When asked to evaluate the effects of the French Revolution on history, Chairman Mao famously replied that it was too early to tell. Asked to consider the effects of the withdrawal of the United Kingdom from the European Union (‘Brexit’) on Commonwealth universities, less than a year after the historic vote of 23 June 2016, I sympathise.
Even the short-term impact on British higher education remains unclear. UK universities were vocal in their desire for a ‘remain’ vote, and have been sensible in their response, giving as many guarantees to current students and applicants as they reasonably can. The stakes are high. They estimate that EU sources provide 15–16% of UK research income, and that universities account for the bulk of the £730 million EU funds spent on British research and development. Around 125,000 students from other EU countries study in the UK, while British universities employ an estimated 43,000 staff from other EU states.
The future of this funding is all to play for, maintaining it will be the priority. But British universities are robust. They have become increasingly competitive in the last 30 years, and their success has been based more on quality than price. My personal guess is that the UK government will restore at least some of the lost revenue, although not without opportunity cost. Even before the Brexit vote, it had creatively used the overseas development budget to create new initiatives that focus more international development expenditure on UK researchers and scientists. Although important, however, such considerations represent only a small element in the global picture.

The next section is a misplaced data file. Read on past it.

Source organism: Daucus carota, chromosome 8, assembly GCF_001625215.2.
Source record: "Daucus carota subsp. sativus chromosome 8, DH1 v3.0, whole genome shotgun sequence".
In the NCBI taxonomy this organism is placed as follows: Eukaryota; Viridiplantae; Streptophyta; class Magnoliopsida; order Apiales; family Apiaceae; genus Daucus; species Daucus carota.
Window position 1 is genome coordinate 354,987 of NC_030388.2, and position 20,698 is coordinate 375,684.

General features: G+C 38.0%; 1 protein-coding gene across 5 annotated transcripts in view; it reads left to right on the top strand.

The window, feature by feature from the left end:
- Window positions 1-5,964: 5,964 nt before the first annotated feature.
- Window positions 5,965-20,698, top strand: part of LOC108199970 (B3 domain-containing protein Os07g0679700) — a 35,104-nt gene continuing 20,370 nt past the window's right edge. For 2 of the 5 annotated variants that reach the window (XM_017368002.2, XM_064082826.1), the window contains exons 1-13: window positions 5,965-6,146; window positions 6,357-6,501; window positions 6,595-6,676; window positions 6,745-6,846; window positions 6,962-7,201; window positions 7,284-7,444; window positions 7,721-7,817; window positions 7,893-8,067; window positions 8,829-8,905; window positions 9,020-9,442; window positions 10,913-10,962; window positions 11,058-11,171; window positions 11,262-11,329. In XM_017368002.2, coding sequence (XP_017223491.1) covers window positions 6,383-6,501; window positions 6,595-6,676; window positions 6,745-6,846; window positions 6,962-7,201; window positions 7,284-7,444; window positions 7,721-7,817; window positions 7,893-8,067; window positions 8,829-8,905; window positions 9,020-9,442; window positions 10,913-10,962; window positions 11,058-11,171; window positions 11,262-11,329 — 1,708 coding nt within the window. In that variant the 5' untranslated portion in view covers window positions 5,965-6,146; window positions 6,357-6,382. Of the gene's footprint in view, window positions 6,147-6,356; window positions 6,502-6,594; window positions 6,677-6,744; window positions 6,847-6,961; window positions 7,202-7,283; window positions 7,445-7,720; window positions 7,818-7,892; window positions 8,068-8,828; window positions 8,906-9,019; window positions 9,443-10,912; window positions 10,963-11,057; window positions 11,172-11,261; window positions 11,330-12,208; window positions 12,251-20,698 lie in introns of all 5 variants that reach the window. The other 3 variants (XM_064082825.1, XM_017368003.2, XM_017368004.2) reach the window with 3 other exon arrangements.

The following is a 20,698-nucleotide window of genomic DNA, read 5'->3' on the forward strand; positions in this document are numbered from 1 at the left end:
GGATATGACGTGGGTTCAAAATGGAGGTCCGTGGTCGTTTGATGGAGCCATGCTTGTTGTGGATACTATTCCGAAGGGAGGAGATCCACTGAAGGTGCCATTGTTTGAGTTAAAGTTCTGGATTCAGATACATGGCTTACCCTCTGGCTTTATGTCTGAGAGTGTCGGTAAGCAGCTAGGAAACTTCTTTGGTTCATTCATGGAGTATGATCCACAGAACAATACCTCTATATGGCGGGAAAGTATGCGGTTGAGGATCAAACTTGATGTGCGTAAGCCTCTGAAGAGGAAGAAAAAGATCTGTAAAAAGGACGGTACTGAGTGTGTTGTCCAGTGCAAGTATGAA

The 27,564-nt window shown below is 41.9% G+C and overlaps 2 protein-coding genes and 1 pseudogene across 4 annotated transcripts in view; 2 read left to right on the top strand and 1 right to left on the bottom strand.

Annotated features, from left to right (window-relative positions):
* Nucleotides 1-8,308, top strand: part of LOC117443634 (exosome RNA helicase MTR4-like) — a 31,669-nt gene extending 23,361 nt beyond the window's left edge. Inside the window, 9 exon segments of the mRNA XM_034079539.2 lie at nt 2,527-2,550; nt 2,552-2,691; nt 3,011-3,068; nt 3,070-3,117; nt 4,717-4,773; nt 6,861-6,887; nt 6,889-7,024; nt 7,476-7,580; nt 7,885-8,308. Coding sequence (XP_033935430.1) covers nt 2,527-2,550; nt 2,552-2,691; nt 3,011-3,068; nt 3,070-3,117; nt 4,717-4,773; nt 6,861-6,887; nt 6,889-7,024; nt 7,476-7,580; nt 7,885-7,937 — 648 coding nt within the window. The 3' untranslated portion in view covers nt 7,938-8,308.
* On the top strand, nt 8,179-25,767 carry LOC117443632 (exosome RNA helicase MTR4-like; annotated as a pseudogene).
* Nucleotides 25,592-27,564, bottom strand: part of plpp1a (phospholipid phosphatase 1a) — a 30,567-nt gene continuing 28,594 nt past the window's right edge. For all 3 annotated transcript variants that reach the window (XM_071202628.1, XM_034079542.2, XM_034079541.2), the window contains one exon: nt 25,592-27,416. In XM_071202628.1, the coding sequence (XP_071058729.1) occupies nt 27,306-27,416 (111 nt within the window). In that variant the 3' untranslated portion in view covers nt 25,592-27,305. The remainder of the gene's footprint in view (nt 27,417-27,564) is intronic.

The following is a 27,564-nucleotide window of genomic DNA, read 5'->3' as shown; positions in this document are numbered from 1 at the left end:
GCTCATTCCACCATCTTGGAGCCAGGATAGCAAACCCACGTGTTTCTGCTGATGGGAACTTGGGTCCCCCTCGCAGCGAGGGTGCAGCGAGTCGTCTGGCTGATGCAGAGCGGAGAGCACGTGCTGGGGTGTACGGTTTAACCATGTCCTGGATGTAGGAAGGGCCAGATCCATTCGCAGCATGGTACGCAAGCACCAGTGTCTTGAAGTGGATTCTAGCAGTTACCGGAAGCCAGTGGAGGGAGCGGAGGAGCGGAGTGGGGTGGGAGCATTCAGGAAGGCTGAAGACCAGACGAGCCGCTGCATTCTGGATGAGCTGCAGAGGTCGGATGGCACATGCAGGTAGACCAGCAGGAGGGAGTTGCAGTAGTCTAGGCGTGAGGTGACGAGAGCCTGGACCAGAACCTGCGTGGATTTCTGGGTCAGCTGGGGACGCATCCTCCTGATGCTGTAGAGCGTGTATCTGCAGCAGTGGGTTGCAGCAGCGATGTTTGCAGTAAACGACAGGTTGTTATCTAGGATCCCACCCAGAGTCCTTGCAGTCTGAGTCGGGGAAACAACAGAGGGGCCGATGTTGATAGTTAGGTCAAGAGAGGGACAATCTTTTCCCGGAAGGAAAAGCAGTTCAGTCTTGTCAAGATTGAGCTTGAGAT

The main challenges and opportunities of Brexit are long-term attitudinal, rather than short-term financial. Lost relationships between UK and European researchers will be more important than lost grants, although of course the two are linked. The key question is whether new arrangements will be confined to sustaining existing relationships, or developing new horizons. That question is not just for the UK government, but for those of all Commonwealth countries. Good universities in developing, as well as developed, countries have more international partnership opportunities than they can manage, including EU research and student mobility schemes. The question is not only whether the UK looks to the Commonwealth, but also whether the Commonwealth welcomes an opportunity to strengthen links with the UK.
John Kirkland is the Deputy Secretary-General of the Association of Commonwealth Universities.